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Showing posts from February, 2013

Oz Prize for Excellence in Journalism on Asia: Asia Society

Asia Society is currently seeking nominations for the Oz prize For Details, click Asia Society, New York

The $10,000 prize is awarded annually to a writer or team of writers who has produced the best example of journalism about Asia during the calendar year. Criteria for the prize include consideration for the impact of the work, its originality, creativity, depth of research and educational value in informing the public about Asia. Find out more about the nomination and submission process here. The deadline for applying is February 28, 2013.

The next winner of the “Oz Prize,” whose work was produced during the 2012 calendar year, will be celebrated at a special program at the Asia Society in New York City in May.

Affectionately nicknamed the "Oz prize," the Osborn Elliott Prize for Excellence in Journalism on Asia honors the late Osborn Elliott, a legendary journalist and author.

Former editor-in-chief ofNewsweek, Osborn Elliott set new standards for reporting and editing …

Interview of Abida Parveen: The Great Singer of Sufi Poetry

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Dynamics of Renewed Push for a Negotiated Settlement with Taliban in Afghanistan

Former US Ambassador to Pakistan continues to speak out....

Cameron Munter blasts US ‘callousness’ on Pakistan
Dawn, February 13, 2013

[Also see: A Former US Ambassador's Advice on How to Work With Pakistan - Asia Society, Feb 7, 2013]

WASHINGTON: AFP : Former US ambassador to Islamabad Cameron Munter on Wednesday criticised Washington’s “callousness” over the killing of Pakistani troops as he called for both nations to rethink how they see each other.

Munter served as ambassador during some of the most difficult times of the turbulent US-Pakistan relationship including the slaying of Osama bin Laden and a US border raid that killed 24 Pakistani troops in November 2011.

Cameron Munter, who resigned last year, said that the United States had shown a lack of generosity over the deaths of the 24 troops. Pakistan shut down Nato supply routes into Afghanistan until the United States apologized seven months later.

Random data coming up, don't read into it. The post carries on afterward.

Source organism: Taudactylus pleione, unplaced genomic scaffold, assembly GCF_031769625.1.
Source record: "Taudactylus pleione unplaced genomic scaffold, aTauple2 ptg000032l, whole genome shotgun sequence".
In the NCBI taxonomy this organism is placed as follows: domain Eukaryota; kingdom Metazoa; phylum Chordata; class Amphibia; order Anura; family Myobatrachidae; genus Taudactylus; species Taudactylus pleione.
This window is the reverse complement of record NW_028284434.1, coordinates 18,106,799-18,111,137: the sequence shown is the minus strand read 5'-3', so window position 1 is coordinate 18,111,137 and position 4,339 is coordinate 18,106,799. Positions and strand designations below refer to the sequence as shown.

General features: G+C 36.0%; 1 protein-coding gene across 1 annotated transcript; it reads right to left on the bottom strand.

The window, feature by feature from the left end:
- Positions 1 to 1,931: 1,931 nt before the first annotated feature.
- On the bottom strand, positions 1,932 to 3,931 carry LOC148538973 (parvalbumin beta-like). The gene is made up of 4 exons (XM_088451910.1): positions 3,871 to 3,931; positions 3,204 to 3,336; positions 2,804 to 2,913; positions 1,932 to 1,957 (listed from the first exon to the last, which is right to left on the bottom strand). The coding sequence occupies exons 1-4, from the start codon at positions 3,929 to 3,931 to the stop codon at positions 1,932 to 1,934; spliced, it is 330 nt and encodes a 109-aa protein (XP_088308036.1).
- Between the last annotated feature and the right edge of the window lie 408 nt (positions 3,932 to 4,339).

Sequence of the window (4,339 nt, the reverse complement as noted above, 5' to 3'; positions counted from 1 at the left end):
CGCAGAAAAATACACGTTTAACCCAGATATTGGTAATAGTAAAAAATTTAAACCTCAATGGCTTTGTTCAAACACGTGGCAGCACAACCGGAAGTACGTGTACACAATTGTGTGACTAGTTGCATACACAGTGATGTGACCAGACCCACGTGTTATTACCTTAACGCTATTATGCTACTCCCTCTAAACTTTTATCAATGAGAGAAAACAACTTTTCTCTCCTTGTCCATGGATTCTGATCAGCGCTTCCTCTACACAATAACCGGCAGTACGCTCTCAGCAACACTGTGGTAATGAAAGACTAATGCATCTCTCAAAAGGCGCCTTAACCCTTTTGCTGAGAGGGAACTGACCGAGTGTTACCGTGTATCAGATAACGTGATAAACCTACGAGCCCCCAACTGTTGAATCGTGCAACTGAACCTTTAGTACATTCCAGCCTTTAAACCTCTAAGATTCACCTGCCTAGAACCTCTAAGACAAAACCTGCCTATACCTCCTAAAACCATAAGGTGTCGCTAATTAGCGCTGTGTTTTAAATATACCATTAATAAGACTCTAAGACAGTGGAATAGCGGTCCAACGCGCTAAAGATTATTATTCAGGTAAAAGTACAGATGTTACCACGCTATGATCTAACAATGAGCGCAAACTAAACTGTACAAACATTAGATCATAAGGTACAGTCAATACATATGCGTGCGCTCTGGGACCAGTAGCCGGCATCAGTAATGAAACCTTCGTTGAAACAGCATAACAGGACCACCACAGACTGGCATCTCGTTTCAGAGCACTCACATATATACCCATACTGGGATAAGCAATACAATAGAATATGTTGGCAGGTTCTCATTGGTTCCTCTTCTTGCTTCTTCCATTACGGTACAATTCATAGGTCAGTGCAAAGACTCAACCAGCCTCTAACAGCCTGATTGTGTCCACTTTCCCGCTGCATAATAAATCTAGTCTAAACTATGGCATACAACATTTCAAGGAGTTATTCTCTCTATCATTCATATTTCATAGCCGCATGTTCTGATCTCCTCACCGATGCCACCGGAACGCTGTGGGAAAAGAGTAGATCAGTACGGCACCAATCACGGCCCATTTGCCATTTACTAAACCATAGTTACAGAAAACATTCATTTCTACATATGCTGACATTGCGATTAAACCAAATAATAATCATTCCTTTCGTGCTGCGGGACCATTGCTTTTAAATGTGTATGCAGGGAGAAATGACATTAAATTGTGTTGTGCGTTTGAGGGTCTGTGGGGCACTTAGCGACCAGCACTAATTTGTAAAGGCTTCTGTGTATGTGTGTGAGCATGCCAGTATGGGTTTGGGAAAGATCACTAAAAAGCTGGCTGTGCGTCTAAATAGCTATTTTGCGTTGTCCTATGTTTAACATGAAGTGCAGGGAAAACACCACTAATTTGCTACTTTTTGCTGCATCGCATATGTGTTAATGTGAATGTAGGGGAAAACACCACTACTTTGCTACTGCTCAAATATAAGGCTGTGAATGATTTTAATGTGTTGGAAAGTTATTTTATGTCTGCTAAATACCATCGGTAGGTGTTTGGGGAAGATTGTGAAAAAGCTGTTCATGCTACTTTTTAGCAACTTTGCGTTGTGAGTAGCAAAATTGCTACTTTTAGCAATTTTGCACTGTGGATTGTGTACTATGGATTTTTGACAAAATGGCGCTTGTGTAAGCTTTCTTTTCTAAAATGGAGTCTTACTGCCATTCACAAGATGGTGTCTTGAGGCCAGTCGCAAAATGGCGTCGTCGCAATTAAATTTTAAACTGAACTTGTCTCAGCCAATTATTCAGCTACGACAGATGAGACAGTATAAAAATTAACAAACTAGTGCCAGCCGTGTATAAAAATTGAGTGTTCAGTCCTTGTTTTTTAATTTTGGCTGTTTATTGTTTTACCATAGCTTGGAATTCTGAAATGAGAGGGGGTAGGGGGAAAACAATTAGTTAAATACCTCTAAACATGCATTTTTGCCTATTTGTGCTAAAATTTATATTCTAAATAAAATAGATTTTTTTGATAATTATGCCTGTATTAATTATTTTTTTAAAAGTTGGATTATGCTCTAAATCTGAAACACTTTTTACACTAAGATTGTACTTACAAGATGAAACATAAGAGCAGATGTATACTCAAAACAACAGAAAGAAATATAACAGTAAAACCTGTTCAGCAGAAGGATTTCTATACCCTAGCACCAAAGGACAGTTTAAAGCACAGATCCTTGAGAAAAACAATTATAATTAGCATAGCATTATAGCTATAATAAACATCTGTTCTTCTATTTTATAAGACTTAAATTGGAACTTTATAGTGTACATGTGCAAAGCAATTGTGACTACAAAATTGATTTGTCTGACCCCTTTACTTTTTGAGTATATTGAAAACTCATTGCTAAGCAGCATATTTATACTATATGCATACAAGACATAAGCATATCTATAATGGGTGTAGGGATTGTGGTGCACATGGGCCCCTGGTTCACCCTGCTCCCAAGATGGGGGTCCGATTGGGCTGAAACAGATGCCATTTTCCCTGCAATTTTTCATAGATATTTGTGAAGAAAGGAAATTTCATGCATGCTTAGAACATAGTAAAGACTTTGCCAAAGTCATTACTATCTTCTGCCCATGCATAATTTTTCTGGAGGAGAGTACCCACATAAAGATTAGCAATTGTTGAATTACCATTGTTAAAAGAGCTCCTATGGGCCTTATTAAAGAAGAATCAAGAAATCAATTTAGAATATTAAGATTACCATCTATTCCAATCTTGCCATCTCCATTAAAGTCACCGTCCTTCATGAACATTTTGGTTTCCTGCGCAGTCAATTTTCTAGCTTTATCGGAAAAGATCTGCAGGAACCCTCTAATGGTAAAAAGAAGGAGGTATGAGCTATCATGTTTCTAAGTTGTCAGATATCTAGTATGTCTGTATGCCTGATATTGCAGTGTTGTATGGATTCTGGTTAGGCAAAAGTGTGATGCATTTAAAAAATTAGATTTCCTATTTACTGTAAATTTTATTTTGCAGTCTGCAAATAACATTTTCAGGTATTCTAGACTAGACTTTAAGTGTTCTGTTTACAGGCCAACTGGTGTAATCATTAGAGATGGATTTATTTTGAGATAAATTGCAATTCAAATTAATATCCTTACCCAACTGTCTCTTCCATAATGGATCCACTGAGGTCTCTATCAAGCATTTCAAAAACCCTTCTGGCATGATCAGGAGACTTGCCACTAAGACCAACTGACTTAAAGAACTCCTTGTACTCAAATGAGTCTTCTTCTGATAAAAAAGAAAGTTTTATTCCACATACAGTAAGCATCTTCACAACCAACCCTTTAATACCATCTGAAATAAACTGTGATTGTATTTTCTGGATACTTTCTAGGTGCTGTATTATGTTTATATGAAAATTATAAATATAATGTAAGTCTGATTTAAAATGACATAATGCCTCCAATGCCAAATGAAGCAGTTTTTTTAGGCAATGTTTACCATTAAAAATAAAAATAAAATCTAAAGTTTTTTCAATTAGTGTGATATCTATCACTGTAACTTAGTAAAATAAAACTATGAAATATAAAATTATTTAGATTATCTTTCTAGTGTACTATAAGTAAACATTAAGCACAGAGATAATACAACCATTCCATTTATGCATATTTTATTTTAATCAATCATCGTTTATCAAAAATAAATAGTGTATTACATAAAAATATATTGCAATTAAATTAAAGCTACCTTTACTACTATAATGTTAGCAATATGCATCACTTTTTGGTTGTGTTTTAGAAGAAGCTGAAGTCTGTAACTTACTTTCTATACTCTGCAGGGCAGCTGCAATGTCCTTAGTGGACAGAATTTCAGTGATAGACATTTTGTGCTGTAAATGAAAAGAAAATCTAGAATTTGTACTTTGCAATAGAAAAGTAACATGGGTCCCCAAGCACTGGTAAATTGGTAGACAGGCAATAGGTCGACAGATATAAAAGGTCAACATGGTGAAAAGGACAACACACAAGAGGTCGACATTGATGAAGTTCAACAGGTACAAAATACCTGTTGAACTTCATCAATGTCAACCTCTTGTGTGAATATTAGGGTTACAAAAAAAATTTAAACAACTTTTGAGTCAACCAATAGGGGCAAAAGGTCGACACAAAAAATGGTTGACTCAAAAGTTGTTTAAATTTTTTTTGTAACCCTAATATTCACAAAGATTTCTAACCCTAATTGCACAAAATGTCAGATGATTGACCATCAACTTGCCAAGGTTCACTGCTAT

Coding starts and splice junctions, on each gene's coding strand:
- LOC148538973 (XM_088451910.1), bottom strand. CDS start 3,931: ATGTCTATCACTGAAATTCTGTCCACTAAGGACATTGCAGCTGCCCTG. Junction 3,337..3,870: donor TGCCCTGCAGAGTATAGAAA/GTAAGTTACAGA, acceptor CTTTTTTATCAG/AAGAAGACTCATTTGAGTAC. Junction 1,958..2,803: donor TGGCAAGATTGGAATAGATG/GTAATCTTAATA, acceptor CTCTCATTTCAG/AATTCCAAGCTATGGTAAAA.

“The fact that we were unable to say that we were sorry until July cost our country literally billions of dollars,” Munter said, point…

Why some Americans are overly concerned about Sharia ?

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Sharia and Diversity: Why Some Americans are Missing the Point Asifa Quraishi-Landes, Institute for Social Policy and Understanding, January 16, 2013

Executive Summary:
The lens of state power is not the only way to see law. Jewish halakha is one example. The scholar-created doctrines of Islamic law are another. Both are complete systems of law that do not need state power in order to govern individual behavior. This is why, when American Muslims say that they live according to sharia, this does not mean that they want government enactment of Islamic law. Their request that American law recognize their choice of religious rules in their lives is not a demand that American law legislate Islamic law for everyone. To think so is to fundamentally misunderstand what Islamic law is, the fact that it differentiates between God’s Law and the human interpretations thereof, and how Islamic law operates in practice. Much of the confusion in the United States regarding sharia would be untangled if A…